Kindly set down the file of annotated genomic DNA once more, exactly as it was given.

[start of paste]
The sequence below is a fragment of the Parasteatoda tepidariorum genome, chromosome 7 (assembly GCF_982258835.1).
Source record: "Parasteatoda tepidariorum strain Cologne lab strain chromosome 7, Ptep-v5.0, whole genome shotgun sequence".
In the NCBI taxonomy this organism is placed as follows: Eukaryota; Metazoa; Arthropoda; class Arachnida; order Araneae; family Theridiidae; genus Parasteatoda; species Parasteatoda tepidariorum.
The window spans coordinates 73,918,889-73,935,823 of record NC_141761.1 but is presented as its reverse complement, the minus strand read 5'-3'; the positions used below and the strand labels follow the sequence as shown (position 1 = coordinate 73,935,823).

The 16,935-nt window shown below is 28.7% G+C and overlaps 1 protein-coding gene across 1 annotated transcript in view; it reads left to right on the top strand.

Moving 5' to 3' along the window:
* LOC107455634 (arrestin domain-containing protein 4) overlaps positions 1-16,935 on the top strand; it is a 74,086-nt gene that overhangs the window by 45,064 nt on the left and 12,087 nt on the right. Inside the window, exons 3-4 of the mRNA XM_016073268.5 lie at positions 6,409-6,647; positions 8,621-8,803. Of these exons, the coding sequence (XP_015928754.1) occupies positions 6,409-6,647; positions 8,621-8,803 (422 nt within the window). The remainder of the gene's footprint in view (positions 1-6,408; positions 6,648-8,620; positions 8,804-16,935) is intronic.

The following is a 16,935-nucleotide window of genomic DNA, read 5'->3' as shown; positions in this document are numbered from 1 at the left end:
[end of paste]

The sequence below is a fragment of the Parasteatoda tepidariorum genome, chromosome 7 (assembly GCF_982258835.1).
Source record: "Parasteatoda tepidariorum strain Cologne lab strain chromosome 7, Ptep-v5.0, whole genome shotgun sequence".
In the NCBI taxonomy this organism is placed as follows: Eukaryota; Metazoa; Arthropoda; class Arachnida; order Araneae; family Theridiidae; genus Parasteatoda; species Parasteatoda tepidariorum.
The window spans coordinates 73,918,889-73,935,823 of record NC_141761.1 but is presented as its reverse complement, the minus strand read 5'-3'; the positions used below and the strand labels follow the sequence as shown (position 1 = coordinate 73,935,823).

The 16,935-nt window shown below is 28.7% G+C and overlaps 1 protein-coding gene across 1 annotated transcript in view; it reads left to right on the top strand.

Moving 5' to 3' along the window:
* LOC107455634 (arrestin domain-containing protein 4) overlaps positions 1-16,935 on the top strand; it is a 74,086-nt gene that overhangs the window by 45,064 nt on the left and 12,087 nt on the right. Inside the window, exons 3-4 of the mRNA XM_016073268.5 lie at positions 6,409-6,647; positions 8,621-8,803. Of these exons, the coding sequence (XP_015928754.1) occupies positions 6,409-6,647; positions 8,621-8,803 (422 nt within the window). The remainder of the gene's footprint in view (positions 1-6,408; positions 6,648-8,620; positions 8,804-16,935) is intronic.

The following is a 16,935-nucleotide window of genomic DNA, read 5'->3' as shown; positions in this document are numbered from 1 at the left end: